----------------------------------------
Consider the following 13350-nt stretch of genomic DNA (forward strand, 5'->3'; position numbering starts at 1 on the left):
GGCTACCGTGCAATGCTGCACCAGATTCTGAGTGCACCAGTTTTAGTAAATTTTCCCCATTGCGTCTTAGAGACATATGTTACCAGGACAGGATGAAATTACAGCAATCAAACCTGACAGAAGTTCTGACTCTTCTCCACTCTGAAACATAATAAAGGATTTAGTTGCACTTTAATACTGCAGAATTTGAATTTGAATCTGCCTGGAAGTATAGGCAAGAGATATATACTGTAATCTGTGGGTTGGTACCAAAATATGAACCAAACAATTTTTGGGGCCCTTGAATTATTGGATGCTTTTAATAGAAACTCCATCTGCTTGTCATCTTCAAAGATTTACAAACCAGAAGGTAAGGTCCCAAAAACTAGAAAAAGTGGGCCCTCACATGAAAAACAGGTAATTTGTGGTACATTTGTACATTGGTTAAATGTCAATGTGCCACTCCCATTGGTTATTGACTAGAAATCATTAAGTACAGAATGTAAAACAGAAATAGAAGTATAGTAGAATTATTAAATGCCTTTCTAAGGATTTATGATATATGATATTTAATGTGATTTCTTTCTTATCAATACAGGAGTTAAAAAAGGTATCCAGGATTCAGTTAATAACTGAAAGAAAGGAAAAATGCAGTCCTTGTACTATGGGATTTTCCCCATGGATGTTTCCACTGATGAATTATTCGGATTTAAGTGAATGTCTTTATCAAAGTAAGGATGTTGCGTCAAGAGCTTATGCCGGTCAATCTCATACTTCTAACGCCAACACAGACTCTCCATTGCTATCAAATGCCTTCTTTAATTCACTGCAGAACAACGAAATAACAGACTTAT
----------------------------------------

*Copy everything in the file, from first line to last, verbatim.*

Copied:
Consider the following 13350-nt stretch of genomic DNA (forward strand, 5'->3'; position numbering starts at 1 on the left):
GGCTACCGTGCAATGCTGCACCAGATTCTGAGTGCACCAGTTTTAGTAAATTTTCCCCATTGCGTCTTAGAGACATATGTTACCAGGACAGGATGAAATTACAGCAATCAAACCTGACAGAAGTTCTGACTCTTCTCCACTCTGAAACATAATAAAGGATTTAGTTGCACTTTAATACTGCAGAATTTGAATTTGAATCTGCCTGGAAGTATAGGCAAGAGATATATACTGTAATCTGTGGGTTGGTACCAAAATATGAACCAAACAATTTTTGGGGCCCTTGAATTATTGGATGCTTTTAATAGAAACTCCATCTGCTTGTCATCTTCAAAGATTTACAAACCAGAAGGTAAGGTCCCAAAAACTAGAAAAAGTGGGCCCTCACATGAAAAACAGGTAATTTGTGGTACATTTGTACATTGGTTAAATGTCAATGTGCCACTCCCATTGGTTATTGACTAGAAATCATTAAGTACAGAATGTAAAACAGAAATAGAAGTATAGTAGAATTATTAAATGCCTTTCTAAGGATTTATGATATATGATATTTAATGTGATTTCTTTCTTATCAATACAGGAGTTAAAAAAGGTATCCAGGATTCAGTTAATAACTGAAAGAAAGGAAAAATGCAGTCCTTGTACTATGGGATTTTCCCCATGGATGTTTCCACTGATGAATTATTCGGATTTAAGTGAATGTCTTTATCAAAGTAAGGATGTTGCGTCAAGAGCTTATGCCGGTCAATCTCATACTTCTAACGCCAACACAGACTCTCCATTGCTATCAAATGCCTTCTTTAATTCACTGCAGAACAACGAAATAACAGACTTAT